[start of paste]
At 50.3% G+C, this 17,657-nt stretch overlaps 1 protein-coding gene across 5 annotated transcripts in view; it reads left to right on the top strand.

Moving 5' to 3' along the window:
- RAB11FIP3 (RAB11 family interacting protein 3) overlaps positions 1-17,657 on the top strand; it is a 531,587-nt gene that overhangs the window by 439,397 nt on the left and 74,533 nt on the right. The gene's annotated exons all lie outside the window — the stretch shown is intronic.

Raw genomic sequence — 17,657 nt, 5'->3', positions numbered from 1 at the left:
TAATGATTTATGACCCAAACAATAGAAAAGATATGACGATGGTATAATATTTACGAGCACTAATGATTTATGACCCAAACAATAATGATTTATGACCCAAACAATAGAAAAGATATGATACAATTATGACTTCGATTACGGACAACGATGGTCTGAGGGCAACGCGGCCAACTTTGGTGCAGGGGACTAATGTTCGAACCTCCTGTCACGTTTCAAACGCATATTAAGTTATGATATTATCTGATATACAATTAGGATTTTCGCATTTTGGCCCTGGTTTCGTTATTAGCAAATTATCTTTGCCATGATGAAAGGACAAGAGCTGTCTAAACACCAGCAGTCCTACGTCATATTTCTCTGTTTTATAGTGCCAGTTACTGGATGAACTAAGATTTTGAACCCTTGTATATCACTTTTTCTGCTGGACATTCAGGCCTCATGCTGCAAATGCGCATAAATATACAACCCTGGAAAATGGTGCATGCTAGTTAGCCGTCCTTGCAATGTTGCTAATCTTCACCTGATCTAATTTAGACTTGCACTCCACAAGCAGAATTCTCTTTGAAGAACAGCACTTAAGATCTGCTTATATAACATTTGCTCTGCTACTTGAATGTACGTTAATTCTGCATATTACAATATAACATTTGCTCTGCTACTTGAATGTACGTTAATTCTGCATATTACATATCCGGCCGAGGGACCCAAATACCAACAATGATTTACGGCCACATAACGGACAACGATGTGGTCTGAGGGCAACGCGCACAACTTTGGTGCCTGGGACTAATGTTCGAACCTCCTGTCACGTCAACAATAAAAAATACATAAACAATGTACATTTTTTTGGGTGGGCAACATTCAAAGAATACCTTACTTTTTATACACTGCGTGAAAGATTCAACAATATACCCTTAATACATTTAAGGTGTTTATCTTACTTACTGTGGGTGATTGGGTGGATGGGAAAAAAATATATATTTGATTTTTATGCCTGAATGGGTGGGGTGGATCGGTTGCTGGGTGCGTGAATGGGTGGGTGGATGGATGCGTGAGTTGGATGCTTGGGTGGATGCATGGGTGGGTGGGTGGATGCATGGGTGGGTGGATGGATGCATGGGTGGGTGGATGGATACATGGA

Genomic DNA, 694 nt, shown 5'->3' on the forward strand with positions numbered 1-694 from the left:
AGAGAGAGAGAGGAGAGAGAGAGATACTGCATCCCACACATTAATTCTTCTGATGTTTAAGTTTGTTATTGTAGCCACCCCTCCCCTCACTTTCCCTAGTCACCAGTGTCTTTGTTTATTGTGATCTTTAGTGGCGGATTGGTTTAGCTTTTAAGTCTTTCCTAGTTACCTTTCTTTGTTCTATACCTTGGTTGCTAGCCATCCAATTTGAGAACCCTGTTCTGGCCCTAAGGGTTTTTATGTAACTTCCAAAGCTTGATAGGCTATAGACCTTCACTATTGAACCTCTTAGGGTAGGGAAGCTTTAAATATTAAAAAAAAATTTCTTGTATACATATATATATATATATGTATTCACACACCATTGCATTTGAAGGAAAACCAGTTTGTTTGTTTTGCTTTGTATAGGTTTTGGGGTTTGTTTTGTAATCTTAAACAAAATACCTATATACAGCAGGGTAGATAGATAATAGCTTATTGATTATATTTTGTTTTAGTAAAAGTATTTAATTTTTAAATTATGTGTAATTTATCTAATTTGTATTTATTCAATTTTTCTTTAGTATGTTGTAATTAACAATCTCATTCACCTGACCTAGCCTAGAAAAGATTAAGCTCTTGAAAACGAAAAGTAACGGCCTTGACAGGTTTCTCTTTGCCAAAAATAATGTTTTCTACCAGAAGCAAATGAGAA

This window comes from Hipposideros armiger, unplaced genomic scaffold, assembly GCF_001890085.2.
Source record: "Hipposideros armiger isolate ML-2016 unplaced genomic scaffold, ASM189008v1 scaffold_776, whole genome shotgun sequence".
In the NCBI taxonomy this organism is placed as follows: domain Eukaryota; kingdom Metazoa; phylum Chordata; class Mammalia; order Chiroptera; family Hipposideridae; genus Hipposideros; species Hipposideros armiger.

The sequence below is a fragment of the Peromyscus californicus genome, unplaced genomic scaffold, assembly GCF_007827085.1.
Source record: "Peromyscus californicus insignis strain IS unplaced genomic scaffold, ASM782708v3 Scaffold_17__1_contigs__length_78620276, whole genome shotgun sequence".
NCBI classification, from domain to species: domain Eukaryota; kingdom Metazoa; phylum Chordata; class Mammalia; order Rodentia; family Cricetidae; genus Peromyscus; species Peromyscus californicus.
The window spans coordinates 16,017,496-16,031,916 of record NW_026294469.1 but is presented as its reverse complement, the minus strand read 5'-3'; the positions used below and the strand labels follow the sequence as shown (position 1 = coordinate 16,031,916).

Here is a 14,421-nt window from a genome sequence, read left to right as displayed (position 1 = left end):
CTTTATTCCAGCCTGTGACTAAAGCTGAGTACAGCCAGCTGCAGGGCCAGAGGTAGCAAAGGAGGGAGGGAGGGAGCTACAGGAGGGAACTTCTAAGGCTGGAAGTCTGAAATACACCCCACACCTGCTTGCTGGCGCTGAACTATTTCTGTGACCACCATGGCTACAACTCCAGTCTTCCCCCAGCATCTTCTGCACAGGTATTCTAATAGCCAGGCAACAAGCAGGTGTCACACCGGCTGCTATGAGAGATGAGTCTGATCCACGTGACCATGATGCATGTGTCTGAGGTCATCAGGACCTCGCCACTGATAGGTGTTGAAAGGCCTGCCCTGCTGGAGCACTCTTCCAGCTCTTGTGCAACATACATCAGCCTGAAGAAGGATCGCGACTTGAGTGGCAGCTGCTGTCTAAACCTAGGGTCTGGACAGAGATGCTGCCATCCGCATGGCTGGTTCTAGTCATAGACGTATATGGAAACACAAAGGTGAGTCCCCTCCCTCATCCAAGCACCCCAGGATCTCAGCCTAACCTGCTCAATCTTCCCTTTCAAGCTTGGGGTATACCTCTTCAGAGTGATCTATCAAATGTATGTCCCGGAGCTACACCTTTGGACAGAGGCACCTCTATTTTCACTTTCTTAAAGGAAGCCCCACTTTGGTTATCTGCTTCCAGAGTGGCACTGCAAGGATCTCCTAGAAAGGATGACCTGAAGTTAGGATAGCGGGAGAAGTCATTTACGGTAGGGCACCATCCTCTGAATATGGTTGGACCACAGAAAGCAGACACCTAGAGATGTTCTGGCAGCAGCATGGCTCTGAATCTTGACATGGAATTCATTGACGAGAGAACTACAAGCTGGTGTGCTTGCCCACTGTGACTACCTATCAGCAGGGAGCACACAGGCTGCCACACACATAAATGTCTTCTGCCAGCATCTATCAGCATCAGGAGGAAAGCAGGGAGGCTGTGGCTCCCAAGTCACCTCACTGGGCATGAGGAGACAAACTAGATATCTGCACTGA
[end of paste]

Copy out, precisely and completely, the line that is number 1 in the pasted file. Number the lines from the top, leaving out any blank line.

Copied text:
At 50.3% G+C, this 17,657-nt stretch overlaps 1 protein-coding gene across 5 annotated transcripts in view; it reads left to right on the top strand.